Estate planning is often a difficult subject to deal with. Many
people find it unpleasant to think about their own mortality, with
the result that the task of estate planning is something they
constantly put off, believing they can tackle it
It's estimated that 45% of Australians die without a Will.
This can cause havoc amongst surviving relatives who, in addition
to grieving for the deceased, have to deal with complex intestacy
laws and uncertainties as to how the deceased's estate will be
distributed. It's common for intestate estates to cause family
friction as rivalries, jealousies, or stress puts everyone on edge.
This can lead to years of conflict, in addition to the expense of
engaging lawyers to provide legal advice and representation if
family members can't agree on the distribution of the
Worse still, if you die without a will or any surviving
relatives, you could find your assets given to the state
We believe that everyone should have a Will. A Will drafted by
lawyers has added certainty that it has been drafted and executed
correctly, streamlining and simplifying the process for
distributing your estate after you pass away.
Two items to consider when you're (finally) doing your
estate planning are how you wish to be buried, and whether you wish
to be an organ donor.
Natural Earth Burials
Traditionally, most people choose to either be cremated or
buried in a coffin when they pass away.
Natural earth burials are a relatively new concept in Australia,
but it's slowly growing in popularity as the practice becomes
more understood and cemeteries set aside land for the purpose.
Basically, a natural earth burial is the burying of a body in a
biodegradable coffin or a shroud in a shallow grave (approximately
one metre deep) without the use of any chemicals, to enable a more
natural decomposition. Natural burials are marked with nothing
other than a tree, so the exact location of a grave is registered
using a Global Positioning System (GPS). The coordinates are then
logged in a register. The benefits are that the body decomposes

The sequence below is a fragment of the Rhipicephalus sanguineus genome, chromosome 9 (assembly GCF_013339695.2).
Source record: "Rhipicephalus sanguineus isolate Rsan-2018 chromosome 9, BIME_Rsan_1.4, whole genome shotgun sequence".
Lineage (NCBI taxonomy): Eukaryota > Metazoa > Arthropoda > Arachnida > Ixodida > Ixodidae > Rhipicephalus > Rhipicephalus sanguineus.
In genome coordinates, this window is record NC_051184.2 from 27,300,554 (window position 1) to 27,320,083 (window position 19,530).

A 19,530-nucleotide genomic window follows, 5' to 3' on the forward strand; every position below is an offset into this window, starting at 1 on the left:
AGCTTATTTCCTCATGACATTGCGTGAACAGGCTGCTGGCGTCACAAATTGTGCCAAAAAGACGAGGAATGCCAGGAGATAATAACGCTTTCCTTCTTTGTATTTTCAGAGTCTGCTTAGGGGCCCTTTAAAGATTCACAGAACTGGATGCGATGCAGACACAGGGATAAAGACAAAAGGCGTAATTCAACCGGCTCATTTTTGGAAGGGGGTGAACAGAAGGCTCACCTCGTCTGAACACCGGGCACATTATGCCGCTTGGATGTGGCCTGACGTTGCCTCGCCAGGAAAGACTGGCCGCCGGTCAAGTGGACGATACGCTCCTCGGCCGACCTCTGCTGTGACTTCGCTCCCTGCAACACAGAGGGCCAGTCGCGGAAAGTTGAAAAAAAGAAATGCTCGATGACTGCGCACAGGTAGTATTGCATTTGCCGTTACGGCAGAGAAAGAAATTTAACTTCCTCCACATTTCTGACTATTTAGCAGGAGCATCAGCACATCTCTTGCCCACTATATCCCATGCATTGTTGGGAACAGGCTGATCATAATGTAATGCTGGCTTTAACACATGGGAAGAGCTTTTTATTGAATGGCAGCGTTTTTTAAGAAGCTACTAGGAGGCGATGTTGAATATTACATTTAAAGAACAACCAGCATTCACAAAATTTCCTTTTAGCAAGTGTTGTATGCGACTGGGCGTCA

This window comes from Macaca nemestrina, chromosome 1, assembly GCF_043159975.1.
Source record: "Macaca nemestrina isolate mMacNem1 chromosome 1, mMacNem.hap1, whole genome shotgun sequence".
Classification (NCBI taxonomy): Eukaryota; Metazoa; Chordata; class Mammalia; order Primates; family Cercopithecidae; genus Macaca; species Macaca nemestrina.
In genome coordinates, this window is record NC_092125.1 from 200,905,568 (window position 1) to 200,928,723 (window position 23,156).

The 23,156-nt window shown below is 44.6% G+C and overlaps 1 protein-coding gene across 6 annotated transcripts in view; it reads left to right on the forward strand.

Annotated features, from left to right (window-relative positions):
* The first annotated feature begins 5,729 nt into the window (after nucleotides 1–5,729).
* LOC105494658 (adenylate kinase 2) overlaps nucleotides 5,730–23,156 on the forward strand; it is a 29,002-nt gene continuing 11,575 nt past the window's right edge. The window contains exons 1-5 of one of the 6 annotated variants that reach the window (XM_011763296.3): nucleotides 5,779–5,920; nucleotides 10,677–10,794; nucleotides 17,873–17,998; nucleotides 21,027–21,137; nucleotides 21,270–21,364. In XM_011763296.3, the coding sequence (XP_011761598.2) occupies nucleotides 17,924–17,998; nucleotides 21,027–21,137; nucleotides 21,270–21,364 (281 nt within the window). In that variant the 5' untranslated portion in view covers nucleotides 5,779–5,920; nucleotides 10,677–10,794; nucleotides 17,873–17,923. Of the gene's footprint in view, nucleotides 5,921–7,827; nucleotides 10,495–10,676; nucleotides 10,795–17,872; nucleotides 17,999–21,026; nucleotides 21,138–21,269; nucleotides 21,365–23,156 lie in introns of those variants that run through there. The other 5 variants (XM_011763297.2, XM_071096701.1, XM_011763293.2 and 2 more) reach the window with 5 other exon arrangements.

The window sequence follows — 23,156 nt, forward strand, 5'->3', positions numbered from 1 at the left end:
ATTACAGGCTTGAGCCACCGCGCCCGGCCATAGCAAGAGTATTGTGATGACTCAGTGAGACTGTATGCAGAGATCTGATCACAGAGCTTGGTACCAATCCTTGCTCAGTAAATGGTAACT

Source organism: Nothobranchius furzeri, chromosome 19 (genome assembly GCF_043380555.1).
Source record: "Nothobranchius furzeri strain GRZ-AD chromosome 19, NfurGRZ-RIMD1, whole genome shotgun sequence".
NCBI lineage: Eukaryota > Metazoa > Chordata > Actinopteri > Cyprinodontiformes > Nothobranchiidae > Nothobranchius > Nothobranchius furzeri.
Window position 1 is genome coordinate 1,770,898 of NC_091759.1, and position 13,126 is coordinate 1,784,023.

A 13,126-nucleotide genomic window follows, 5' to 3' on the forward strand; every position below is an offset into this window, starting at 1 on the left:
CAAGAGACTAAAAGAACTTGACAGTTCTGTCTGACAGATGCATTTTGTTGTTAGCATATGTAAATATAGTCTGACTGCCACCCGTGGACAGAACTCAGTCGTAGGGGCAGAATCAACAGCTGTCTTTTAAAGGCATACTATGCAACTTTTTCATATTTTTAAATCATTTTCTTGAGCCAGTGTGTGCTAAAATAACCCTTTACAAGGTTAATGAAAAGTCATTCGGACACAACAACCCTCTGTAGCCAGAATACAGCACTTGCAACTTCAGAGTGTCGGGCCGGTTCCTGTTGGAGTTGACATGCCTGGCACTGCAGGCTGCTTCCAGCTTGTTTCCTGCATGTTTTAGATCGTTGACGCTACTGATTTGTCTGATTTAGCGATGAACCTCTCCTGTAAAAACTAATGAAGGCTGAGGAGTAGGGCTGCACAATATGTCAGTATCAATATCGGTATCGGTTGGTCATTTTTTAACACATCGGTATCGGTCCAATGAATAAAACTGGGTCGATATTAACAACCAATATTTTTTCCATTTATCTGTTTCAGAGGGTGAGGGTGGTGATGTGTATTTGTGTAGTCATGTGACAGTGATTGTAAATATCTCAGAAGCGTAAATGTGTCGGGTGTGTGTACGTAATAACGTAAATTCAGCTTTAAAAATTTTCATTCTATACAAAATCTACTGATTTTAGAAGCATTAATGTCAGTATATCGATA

faster, there's no pollution of the soil from a coffin or the
chemicals used in embalming, and less land is used.
You should provide clear instructions in your Will as to how you
wish your body to be dealt with after you pass away. Although not
binding on your family members, and often not seen until after the
funeral, by recording your intentions in your Will you'll give
some guidance to family members if they require it, as to how to
deal with your remains. It's not about you (not entirely,
anyway); this is to make it easier for family members when you pass
If you intend to donate your organs, it's essential to
discuss this with your loved ones. In addition to this, you must
also register with the Australian Organ Donation Register. This
will allow medical staff to be able to ascertain your intentions
upon arriving at hospital, as they'll be able to check your
donation status from this national registry.
Your family will be consulted by the hospital if they wish for
your organs to be donated. This will occur regardless of whether
you've elected to be an organ donor. If your family doesn't
wish for organ donation to occur, generally it won't happen
because hospitals don't want to distress the family.
There's ongoing debate as to whether the wishes of your
family should be taken into account if you've elected to be an
organ donor. For the time being, it's your family members who
will make the final decision. This is why it's particularly
important that you register if you feel strongly about the issue,
and discuss your decision with your family members.
Although not legally binding, by inserting your intentions into
your Will you can provide guidance to your family members in case
there's any uncertainty about what to do. We can't stress
how important it is to discuss your intentions with your loved
ones, as a Will is often not produced or read until after the
funeral has already occurred.
Estate planning is easy to delay. But if you feel strongly about
how you wish your remains to be dealt with, or how you want your
estate distributed and your body dealt with, a properly executed
Will is essential.
We especially recommend making an appointment to have your Will
drafted or updated if you've recently had a major life event,
such as getting married, divorced, or having children.
The content of this article is intended to provide a general
guide to the subject matter. Specialist advice should be sought
about your specific circumstances.
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If you are doing a Will, or you are the executor of a deceased estate, consider what taxes and duties could be payable.
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